On August 23 the Russian Air Force made a rare deployment of a MiG-29 fighter to intercept a Norwegian Air Force P-8 Poseidon surveillance aircraft near Russian airspace over the Barents Sea. The Russian National Defence Management Centre reported regarding the incident: “On August 23, 2023, Russian airspace control systems detected an aerial target approaching the Russian state border over the waters of the Barents Sea. To identify the air target and prevent violation of the state Russian border, a MiG-29 fighter jet from the Northern Fleet’s standby air defence forces was scrambled.” The centre’s report elaborated that the MiG-29 flew in strict compliance with the international rules governing the use of airspace, adding: “as the Russian fighter jet approached, the foreign warplane turned away from the Russian Federation’s state border. A violation of the Russian Federation’s state border was prevented.” The deployment marks one of very few occasions when MiG-29s are reported to have been used for interception missions.
The MiG-29 was developed to form the backbone of the Soviet and allied Warsaw Pact fleets, providing a broad analogue to the American F-18 and F-16 as an advanced fourth generation fighter albeit with significant advantages in its flight performance, missile performance and its ability to deploy from frontline makeshift airfields. The fighter was the first in the world to benefit from a high off boresight targeting capability – meaning it could engage targets at extreme angles in visual range combat using R-73 missiles cued by helmet mounted sights. This capability was evaluated by NATO services after the Cold War to provide a truly overwhelming advantage, and still provides even older MiG-29 models with an edge over the West’s top air superiority fighter the F-22 which has yet to integrate helmet mounted sights of its own. MiG-29s tested in combat over Iraq and Yugoslavia notably lacked such targeting capabilities, however, meaning the aircraft did not have an opportunity to demonstrate its strong advantage in combat before Western defence sectors reverse engineered the technology from MiG-29 units acquired through East Germany after German reunification.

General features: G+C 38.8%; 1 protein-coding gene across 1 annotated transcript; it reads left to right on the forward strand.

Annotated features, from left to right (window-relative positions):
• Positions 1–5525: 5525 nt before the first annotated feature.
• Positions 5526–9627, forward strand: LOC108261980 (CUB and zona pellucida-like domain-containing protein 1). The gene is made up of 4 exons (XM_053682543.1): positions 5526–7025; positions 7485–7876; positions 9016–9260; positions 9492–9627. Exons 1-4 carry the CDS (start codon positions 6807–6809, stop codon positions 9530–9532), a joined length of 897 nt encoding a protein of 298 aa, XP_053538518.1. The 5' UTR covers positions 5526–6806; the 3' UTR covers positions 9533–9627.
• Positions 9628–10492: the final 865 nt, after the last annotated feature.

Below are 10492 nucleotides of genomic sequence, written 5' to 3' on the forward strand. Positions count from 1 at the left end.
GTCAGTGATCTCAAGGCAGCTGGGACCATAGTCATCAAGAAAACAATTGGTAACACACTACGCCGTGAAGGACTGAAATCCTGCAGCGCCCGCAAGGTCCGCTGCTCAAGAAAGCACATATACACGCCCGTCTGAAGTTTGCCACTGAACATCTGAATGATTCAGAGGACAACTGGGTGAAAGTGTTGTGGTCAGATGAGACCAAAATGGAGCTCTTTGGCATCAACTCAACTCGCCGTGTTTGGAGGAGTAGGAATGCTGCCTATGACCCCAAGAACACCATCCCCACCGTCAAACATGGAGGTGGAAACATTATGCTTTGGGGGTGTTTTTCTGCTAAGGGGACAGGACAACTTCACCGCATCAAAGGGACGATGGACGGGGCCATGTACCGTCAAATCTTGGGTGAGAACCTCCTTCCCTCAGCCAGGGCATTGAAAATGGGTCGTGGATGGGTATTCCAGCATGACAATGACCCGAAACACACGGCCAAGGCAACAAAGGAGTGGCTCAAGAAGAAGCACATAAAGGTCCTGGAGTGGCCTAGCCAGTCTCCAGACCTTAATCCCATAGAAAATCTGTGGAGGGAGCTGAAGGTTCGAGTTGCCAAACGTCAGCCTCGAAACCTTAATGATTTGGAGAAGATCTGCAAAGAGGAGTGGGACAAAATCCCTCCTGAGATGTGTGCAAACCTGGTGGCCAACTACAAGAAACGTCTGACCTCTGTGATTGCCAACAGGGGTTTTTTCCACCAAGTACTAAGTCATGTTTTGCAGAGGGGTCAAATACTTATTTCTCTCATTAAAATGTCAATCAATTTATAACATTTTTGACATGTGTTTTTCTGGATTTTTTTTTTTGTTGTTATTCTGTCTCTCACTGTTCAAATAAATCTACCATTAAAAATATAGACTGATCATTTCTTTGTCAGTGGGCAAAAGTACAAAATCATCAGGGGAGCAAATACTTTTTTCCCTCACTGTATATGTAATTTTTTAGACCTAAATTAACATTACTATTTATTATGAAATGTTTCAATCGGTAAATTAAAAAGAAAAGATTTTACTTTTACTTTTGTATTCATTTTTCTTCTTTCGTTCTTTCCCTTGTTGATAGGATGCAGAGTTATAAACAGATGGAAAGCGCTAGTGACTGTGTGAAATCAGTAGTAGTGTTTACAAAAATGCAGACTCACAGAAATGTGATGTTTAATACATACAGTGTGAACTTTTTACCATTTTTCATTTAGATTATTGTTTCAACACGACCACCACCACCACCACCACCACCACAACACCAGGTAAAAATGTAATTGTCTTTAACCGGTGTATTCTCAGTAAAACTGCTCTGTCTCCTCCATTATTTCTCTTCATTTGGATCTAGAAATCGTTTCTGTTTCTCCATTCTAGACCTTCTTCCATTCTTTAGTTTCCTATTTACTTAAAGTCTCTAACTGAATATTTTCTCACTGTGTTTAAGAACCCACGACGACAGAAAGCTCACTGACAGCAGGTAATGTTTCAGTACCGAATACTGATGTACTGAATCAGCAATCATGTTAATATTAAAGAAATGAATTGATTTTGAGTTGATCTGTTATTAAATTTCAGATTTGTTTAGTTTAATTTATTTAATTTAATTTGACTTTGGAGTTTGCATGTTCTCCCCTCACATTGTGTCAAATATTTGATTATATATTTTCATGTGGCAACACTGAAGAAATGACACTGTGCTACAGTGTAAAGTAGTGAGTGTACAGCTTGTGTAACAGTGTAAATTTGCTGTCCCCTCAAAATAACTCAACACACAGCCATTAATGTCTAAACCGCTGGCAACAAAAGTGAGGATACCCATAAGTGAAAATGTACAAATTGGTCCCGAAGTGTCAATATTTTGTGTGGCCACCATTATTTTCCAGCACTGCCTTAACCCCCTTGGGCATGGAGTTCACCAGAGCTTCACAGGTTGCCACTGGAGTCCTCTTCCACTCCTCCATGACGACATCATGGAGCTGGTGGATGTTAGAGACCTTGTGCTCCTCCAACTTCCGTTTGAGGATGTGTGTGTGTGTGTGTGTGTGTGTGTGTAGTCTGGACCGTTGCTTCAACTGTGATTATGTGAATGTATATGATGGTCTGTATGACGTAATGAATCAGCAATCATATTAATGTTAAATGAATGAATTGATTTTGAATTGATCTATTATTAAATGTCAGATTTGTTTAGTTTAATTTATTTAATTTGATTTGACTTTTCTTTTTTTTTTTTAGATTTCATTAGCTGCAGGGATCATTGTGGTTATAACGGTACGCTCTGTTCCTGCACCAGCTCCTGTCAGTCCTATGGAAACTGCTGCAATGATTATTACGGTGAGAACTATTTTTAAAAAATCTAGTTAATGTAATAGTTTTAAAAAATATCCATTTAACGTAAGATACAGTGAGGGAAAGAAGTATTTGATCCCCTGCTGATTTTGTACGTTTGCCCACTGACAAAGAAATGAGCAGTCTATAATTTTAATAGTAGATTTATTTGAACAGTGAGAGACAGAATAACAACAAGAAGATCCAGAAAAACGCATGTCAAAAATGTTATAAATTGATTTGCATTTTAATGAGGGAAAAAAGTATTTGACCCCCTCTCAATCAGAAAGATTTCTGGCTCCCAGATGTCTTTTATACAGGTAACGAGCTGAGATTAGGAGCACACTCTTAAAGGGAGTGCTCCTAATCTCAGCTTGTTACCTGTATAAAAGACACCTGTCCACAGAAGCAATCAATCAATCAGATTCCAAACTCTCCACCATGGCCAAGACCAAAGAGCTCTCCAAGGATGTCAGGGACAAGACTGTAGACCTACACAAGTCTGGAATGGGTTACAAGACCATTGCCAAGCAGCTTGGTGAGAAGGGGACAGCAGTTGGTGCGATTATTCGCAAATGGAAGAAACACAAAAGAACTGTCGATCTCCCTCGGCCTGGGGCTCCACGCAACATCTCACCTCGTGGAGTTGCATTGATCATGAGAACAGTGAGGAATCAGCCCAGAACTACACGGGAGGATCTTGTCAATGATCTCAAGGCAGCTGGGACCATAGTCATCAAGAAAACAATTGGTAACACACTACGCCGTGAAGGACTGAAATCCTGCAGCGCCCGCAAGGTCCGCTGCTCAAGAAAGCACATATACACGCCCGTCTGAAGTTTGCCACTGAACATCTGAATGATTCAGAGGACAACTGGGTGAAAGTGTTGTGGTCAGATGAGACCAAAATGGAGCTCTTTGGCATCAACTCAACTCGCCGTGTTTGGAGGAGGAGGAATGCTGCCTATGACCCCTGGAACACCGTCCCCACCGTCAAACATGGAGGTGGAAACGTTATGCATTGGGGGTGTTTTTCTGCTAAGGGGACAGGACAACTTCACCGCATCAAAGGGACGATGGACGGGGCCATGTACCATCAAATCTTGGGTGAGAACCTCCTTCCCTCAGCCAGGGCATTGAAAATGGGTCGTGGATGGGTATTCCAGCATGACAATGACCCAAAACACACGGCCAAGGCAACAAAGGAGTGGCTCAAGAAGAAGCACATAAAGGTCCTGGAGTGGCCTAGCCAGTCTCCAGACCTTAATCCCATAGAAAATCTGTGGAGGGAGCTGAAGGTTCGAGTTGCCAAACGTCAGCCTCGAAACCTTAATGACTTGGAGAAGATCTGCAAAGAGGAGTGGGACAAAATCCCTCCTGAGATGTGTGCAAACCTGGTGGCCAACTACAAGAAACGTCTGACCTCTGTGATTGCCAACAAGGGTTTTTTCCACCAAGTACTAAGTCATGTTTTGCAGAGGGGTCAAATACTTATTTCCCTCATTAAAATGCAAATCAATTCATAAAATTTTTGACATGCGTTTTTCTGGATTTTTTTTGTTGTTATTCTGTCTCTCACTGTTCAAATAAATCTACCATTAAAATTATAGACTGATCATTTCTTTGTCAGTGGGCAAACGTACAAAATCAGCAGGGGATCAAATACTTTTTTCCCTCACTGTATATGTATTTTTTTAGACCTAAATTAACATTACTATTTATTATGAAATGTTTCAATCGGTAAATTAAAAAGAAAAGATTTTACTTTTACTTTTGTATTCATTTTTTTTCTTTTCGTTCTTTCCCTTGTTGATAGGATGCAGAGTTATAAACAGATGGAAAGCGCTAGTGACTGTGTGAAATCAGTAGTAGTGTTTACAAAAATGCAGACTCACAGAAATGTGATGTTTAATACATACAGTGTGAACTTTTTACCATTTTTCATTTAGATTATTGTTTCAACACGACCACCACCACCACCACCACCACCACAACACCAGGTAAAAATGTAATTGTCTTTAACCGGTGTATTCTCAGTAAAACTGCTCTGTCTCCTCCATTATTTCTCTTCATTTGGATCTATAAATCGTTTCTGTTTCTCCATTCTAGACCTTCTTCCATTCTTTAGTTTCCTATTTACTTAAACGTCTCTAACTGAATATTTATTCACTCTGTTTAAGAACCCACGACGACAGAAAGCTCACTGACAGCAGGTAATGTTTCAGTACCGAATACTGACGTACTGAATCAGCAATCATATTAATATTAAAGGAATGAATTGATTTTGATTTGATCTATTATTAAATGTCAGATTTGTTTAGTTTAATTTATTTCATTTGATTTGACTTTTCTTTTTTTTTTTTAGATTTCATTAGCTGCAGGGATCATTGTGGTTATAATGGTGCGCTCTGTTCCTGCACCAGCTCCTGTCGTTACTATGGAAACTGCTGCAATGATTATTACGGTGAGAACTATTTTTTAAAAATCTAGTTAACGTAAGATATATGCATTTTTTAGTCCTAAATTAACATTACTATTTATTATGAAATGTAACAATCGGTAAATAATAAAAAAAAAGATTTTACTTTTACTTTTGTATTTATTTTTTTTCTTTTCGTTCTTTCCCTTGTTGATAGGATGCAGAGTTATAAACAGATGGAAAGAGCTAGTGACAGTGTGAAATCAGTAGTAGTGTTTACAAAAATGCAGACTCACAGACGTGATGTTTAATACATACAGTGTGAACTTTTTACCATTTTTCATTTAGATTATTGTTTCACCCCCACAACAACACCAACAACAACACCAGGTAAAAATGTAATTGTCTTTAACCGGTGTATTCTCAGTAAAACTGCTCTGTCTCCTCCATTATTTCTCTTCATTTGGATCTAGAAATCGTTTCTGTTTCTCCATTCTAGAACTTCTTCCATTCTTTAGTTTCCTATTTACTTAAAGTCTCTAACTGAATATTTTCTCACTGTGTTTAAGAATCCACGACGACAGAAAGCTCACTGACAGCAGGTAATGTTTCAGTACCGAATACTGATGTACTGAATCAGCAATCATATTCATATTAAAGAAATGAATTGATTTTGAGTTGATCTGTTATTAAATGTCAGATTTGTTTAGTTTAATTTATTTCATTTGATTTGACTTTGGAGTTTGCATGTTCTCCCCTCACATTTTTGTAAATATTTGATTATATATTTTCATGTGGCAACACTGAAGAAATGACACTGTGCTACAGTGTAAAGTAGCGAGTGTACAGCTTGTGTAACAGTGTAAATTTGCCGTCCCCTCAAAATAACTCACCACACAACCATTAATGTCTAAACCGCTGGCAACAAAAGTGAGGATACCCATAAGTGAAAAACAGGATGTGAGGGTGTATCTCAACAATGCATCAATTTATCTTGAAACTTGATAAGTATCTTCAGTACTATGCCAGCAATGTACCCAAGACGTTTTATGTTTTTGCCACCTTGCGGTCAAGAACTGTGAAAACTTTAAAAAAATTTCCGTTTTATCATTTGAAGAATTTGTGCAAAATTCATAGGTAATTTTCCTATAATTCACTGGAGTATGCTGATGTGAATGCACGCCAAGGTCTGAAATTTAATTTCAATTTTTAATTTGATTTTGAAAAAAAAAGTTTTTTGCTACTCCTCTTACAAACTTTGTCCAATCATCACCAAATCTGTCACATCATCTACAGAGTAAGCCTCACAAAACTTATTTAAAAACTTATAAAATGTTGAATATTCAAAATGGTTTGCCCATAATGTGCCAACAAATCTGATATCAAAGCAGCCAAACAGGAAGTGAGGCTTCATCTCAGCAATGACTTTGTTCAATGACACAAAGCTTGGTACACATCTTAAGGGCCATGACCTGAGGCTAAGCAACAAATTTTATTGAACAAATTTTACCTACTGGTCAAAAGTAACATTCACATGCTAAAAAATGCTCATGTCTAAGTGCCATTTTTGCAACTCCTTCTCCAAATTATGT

Despite its potency the MiG-29 has seen its role in the Russian Air Force rapidly diminish since the disintegration of the Soviet Union, and while approximately 800 were in service in the Soviet Air Force in 1991, with dozens more set to join the fleet every year, today Russia fields only around 110 – 64 percent of which are unmodernised. A primary reason for this was that the heavier and more capable Su-27 Flanker and its many derivatives, which were designed as heavier counterparts to the MiG-29, were considered more cost effective despite being far more expensive. This was in part due to their ability to patrol far wider areas with their longer ranges and larger radars. As a result the vast majority of interceptions of foreign aircraft by the Russian Air Force have been done by various derivatives of the Su-27, usually the original, the Su-30 or the Su-35, or otherwise in fewer cases by MiG-31 heavyweight interceptors.
Although the Russian Defence Ministry was widely reportedly in the early 2010s to be considering major upgrades to the MiG-29 fleet to bring the aircraft up to the ‘4+ generation’ MiG-29SMT standard, which would increase their range considerably, provide compatibility with new weapons, and integrate far superior avionics including phased array radars, this was never funded. MiG-29s are expected to continue to be phased out of frontline roles, although they will form the bulk of Russian Air Force reserve units into the 2030s, and potentially much longer, with hundreds of barely used airframes still in storage many of them unassembled. The fighter remains highly potent when modernised, although the baseline 1980s models are largely obsolete in their avionics, sensors and weaponry. With some enhancements MiG-29s from reserves, as well as much improved newly built MiG-29M and MiG-29K models, have been among the most popular Russian aircraft on export markets with clients in the last decade including Syria, India, Egypt, Algeria, Serbia and Mongolia.